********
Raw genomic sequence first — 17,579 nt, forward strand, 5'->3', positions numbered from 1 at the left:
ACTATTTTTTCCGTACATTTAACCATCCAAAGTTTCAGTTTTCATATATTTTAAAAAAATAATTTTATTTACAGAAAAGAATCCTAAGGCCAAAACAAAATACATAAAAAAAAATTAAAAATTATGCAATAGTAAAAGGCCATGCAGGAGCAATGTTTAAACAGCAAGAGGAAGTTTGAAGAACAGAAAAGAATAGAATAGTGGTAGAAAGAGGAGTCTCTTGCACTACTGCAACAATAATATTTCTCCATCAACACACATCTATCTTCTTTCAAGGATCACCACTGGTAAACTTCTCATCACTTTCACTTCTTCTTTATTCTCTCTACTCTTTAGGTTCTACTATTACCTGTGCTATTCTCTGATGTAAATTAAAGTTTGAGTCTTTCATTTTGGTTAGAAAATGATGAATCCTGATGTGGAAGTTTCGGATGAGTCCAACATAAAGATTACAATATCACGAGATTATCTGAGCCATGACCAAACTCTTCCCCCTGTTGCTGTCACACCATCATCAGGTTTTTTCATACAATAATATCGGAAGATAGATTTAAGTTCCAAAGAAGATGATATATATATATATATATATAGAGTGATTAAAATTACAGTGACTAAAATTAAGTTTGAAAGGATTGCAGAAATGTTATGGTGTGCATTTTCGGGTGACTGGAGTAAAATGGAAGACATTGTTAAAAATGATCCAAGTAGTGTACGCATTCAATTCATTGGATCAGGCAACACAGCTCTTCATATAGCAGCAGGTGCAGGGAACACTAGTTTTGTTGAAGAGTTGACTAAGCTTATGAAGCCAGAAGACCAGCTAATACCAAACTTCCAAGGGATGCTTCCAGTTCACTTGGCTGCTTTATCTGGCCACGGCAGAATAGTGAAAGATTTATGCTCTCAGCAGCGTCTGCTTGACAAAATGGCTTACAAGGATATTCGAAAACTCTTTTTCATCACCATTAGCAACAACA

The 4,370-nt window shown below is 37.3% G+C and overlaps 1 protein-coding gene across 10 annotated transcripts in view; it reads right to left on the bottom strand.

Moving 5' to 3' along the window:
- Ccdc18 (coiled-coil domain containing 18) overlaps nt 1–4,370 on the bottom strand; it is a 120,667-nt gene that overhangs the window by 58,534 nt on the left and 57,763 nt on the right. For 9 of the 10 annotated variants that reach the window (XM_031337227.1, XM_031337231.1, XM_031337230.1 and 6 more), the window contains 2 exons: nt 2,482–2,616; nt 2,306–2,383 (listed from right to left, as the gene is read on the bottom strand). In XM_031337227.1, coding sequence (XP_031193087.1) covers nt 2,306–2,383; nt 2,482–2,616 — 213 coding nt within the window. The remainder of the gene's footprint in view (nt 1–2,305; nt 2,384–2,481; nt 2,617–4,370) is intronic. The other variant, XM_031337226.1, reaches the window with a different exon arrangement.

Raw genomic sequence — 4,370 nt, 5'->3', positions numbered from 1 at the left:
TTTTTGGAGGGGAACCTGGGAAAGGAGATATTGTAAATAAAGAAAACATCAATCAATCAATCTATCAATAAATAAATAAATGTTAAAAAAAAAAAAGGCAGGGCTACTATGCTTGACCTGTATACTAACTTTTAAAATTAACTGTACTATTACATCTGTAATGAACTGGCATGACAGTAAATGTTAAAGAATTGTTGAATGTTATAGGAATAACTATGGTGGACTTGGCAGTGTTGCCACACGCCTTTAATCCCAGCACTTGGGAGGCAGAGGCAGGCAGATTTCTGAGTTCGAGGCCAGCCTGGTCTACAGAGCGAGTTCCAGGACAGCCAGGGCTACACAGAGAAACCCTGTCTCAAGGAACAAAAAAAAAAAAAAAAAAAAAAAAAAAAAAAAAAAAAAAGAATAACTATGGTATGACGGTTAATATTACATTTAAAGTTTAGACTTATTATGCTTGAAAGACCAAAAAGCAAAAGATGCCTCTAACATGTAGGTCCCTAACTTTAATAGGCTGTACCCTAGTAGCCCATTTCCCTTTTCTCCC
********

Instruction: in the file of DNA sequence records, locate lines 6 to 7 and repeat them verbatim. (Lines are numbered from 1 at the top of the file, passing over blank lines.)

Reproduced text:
Raw genomic sequence — 4,370 nt, 5'->3', positions numbered from 1 at the left:
TTTTTGGAGGGGAACCTGGGAAAGGAGATATTGTAAATAAAGAAAACATCAATCAATCAATCTATCAATAAATAAATAAATGTTAAAAAAAAAAAAGGCAGGGCTACTATGCTTGACCTGTATACTAACTTTTAAAATTAACTGTACTATTACATCTGTAATGAACTGGCATGACAGTAAATGTTAAAGAATTGTTGAATGTTATAGGAATAACTATGGTGGACTTGGCAGTGTTGCCACACGCCTTTAATCCCAGCACTTGGGAGGCAGAGGCAGGCAGATTTCTGAGTTCGAGGCCAGCCTGGTCTACAGAGCGAGTTCCAGGACAGCCAGGGCTACACAGAGAAACCCTGTCTCAAGGAACAAAAAAAAAAAAAAAAAAAAAAAAAAAAAAAAAAAAAAAGAATAACTATGGTATGACGGTTAATATTACATTTAAAGTTTAGACTTATTATGCTTGAAAGACCAAAAAGCAAAAGATGCCTCTAACATGTAGGTCCCTAACTTTAATAGGCTGTACCCTAGTAGCCCATTTCCCTTTTCTCCC